Sciortino defeated Ciampa in the Democratic primary by just 93 votes – 51% to 49%. Ciampa, who voted in opposition to same-sex marriage, faced Sciortino, an openly-gay candidate.
After defeating Ciampa in the primary, Sciortino faced no Republican opponent in the general election and his was the only name on the ballot. However, Ciampa launched a write-in campaign to hold on to his seat. Ciampa received 4,254 write-in votes but Sciortino, with 8,889, defeated him by more than two-to-one.
Sciortino’s election win was considered a turning point in the ongoing legislative debates about same-sex marriage in Massachusetts, and was featured in Marc Solomon’s book “Winning Marriage: The Inside Story of How Same-Sex Couples Took on the Politicians and Pundits—and Won” and the documentary “Saving Marriage.”
- 2008 election
In April 2008, Somerville Alderman Bob Trane announced his intention to challenge Sciortino in the Democratic primary. Both Trane and Sciortino collected the necessary number of signatures to qualify for the ballot but several pages of Sciortino's nomination papers disappeared from his State House office before he had handed them in to the Secretary of State's office. As a result, Sciortino's name did not appear on the Democratic primary ballot, where Trane was listed as the sole candidate. Nevertheless, Sciortino mounted a write-in and sticker campaign, managing to win renomination with 2,678 votes (55 percent) to Trane's 2,217 (45 percent).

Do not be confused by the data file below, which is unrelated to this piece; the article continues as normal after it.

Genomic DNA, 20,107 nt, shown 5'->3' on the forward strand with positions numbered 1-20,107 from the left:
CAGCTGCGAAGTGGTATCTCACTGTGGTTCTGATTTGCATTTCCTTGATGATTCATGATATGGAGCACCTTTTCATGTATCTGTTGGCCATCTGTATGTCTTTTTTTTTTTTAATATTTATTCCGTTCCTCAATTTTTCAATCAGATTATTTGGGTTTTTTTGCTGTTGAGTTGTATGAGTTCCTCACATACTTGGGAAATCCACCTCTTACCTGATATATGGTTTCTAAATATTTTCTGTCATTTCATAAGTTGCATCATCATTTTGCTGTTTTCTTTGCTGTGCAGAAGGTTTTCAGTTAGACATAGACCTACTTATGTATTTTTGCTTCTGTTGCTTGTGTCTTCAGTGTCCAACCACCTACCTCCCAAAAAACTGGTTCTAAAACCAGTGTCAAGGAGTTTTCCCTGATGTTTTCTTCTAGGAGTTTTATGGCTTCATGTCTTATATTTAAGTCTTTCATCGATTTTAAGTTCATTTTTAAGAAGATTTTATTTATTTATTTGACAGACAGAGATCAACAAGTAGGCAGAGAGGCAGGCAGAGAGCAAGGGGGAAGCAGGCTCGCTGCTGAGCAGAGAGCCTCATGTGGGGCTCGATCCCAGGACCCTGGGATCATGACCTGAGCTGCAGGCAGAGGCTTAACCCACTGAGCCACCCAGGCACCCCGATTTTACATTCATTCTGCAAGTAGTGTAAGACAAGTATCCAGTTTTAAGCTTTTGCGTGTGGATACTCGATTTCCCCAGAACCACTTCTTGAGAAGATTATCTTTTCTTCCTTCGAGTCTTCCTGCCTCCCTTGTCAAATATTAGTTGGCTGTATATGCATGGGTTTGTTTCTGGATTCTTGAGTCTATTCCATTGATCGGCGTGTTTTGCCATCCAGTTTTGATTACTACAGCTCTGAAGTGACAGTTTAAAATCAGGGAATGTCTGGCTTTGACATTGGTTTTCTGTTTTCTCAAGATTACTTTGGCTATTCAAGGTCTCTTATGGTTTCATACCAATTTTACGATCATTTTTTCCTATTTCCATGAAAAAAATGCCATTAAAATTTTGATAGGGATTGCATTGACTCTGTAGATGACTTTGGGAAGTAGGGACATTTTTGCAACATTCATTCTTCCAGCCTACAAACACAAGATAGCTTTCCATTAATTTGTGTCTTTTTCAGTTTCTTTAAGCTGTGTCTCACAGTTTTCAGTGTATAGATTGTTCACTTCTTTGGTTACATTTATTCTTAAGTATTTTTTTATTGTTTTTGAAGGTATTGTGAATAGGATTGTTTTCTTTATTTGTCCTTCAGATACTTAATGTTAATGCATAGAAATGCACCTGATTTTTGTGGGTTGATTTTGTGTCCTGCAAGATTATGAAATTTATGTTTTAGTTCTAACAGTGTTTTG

- 2010 election
On 2 November 2010, Sciortino was reelected as the representative for the 34th Middlesex District in the Massachusetts House of Representatives. He stated that, "education reform will...continue to be a priority of [his]" over the coming two year term, along with the Green Line extension to the Medford/Somerville area. Sciortino received 74% of the vote in the 2010 election, defeating independent opponent Richard Cannava.
- 2012 election